A team led by scientists at the Swiss Federal Institute of Technology Lausanne (EPFL) have identified a mechanism of immune evasion in solid tumors that involves the up regulation of FMRP (fragile X mental retardation protein). FMRP, a collection of protein isoforms encoded by alternatively spliced versions of the FMR1 gene, binds RNA and regulates mRNA stability and protein synthesis, generally in neurons and glia in the brain.

The study published in the journal Science on November 18, 2022, reports genetic inactivation of FMRP in cancer cells reduced the growth of cancer and increased the vulnerability of tumors to immune T cells in mice.

Evasion of immune system is a common ploy among cancers. It enables tumors to thrive under the immune radar and resist immunotherapies. Increasing the vulnerability of tumors to the patient’s own immune attacks through strategic immunotherapies has shown promise in treating some but not all cancer patients. Even among patients who do respond positively to immunotherapies initially, the success can be limited or short-lived.

There is therefore an unmet and urgent clinical need to better understand the cellular and molecular mechanisms underlying immune responses to cancer and use these mechanistic insights to develop effective treatments.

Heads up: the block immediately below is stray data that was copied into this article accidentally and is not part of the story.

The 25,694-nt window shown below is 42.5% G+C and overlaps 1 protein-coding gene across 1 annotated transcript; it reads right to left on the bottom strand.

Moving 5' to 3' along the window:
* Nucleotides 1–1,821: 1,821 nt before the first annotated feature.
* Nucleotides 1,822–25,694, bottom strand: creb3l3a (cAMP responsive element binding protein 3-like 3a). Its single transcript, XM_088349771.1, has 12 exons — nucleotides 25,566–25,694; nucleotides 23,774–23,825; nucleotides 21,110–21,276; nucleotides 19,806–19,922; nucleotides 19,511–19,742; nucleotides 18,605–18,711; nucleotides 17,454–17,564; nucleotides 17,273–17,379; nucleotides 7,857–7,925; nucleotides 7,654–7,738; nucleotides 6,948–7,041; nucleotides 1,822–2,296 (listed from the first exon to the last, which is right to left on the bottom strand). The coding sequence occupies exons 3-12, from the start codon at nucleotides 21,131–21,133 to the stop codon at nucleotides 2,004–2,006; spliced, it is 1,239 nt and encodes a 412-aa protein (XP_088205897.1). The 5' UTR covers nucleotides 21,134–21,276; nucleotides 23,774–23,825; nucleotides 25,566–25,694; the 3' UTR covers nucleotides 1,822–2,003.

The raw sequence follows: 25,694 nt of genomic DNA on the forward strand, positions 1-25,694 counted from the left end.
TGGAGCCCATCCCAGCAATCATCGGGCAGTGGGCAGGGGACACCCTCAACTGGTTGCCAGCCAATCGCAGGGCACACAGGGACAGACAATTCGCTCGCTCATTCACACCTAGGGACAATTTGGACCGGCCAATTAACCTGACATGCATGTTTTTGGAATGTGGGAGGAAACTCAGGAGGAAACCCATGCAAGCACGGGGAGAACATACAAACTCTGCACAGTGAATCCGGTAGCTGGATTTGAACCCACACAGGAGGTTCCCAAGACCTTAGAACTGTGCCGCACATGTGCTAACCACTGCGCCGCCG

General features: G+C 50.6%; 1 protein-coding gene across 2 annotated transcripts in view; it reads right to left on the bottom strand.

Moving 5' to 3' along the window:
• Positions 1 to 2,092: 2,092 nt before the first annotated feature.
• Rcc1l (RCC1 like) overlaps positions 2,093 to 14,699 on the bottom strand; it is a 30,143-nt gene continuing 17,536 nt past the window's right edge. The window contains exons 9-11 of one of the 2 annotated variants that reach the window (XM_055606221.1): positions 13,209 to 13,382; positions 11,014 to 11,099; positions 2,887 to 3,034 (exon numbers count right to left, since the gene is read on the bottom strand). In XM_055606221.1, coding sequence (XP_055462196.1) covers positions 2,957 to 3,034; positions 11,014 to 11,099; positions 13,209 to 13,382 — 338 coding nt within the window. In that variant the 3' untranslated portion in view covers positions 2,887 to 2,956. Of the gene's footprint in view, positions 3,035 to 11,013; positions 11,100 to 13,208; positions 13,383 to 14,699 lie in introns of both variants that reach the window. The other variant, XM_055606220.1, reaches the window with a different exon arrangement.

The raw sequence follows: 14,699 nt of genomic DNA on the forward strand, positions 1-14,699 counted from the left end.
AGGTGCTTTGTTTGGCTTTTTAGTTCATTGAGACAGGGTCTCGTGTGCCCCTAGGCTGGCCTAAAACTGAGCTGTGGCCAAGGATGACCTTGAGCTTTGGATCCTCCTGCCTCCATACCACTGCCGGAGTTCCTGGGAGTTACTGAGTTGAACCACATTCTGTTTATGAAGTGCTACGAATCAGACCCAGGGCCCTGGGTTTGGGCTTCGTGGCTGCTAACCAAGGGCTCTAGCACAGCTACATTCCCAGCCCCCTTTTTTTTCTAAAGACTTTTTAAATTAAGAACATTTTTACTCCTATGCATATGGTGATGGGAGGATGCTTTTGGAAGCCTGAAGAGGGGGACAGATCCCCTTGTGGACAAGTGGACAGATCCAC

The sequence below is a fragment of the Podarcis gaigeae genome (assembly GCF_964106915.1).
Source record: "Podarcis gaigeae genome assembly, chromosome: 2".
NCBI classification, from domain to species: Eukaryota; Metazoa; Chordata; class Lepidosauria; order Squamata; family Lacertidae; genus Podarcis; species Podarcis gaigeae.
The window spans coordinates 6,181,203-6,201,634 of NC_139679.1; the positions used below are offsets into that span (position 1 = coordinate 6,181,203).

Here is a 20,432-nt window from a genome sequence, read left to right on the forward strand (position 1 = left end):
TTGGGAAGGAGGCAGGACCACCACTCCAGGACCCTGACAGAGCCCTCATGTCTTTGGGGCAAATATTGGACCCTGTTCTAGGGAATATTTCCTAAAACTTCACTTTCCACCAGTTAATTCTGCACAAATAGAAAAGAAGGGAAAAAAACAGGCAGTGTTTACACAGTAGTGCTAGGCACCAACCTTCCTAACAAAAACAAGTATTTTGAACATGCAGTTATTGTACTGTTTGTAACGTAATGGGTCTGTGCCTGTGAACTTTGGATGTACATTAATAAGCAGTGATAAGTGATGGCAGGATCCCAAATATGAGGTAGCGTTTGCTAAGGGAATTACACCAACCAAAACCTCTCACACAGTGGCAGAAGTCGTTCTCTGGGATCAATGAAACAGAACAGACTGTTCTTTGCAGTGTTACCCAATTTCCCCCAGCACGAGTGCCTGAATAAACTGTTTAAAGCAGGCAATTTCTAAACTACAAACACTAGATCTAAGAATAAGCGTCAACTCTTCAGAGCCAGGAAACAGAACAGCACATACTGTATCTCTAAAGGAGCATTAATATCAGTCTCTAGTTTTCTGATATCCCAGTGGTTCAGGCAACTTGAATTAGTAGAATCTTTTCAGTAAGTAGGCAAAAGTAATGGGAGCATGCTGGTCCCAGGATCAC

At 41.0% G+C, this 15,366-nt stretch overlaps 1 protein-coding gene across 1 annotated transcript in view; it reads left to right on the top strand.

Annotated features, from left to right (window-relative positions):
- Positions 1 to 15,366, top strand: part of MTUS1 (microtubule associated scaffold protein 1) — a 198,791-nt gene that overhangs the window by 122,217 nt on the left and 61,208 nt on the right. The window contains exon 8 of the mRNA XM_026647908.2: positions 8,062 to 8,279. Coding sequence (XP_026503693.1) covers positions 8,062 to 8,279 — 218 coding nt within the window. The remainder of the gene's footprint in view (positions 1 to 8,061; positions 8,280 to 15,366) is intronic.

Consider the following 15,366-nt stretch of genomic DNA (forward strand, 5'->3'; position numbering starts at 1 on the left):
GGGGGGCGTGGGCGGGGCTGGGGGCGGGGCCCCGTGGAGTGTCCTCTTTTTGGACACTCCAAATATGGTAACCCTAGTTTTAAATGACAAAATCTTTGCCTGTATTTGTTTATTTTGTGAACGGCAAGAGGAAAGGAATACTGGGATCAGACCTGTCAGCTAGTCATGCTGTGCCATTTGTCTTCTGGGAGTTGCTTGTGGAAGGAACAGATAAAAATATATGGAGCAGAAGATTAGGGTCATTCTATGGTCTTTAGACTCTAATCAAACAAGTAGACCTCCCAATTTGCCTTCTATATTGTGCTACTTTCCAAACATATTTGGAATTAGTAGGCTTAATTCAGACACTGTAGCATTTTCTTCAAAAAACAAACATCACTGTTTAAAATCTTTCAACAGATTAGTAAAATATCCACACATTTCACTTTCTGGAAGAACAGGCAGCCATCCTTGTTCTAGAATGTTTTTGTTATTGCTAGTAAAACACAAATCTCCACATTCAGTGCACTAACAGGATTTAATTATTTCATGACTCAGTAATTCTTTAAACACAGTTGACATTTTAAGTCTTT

To address this need, lead author of the study, Qiqun Zeng, PhD, scientist and Merck Serono chair in oncology at EPFL, and his colleagues investigated the potential role of FMRP in immune evasion of solid tumors. Earlier studies have shown that FMRP plays a role in tumor progression. Gene signatures associate FMRP expression in cancers with poor prognosis and reduced response to therapies in cancer patients. But little is known about FMRP’s exact function in cancer and immune regulation.

Immune evasion
FMRP enables solid tumors to evade the immune system [Adapted from Zeng Q, et al., Science, 2022]
To figure out the role of FMRP in solid tumors, the investigators genetically modulated the expression of the FMRP gene in cancer cells in mouse models. They found FMRP is often expressed abnormally in solid tumors, which can repress immune attack on cancer cells. When they inactivated FMRP expression in mouse tumor cells they observed greater infiltration of the tumor by activated T lymphocytes, greater susceptibility to attack by T cells, reduced tumor growth and enhanced survival.

Mechanistically, the authors suggest that FMRP creates a multifaceted barrier to the recruitment and expansion of T lymphocytes within tumors, which allows them to evade immune destruction. FMRP represses a chemoattractant (CCL7), and up-regulates three immune modulators—interleukin-33 (IL-33), tumor-secreted protein S (PROS1), and extracellular vesicles.

“The widespread expression of FMRP in solid tumors, concomitant with induction of its cancer regulatory network, constitutes a previously unappreciated mechanism whereby tumors evade immune destruction,” the authors noted.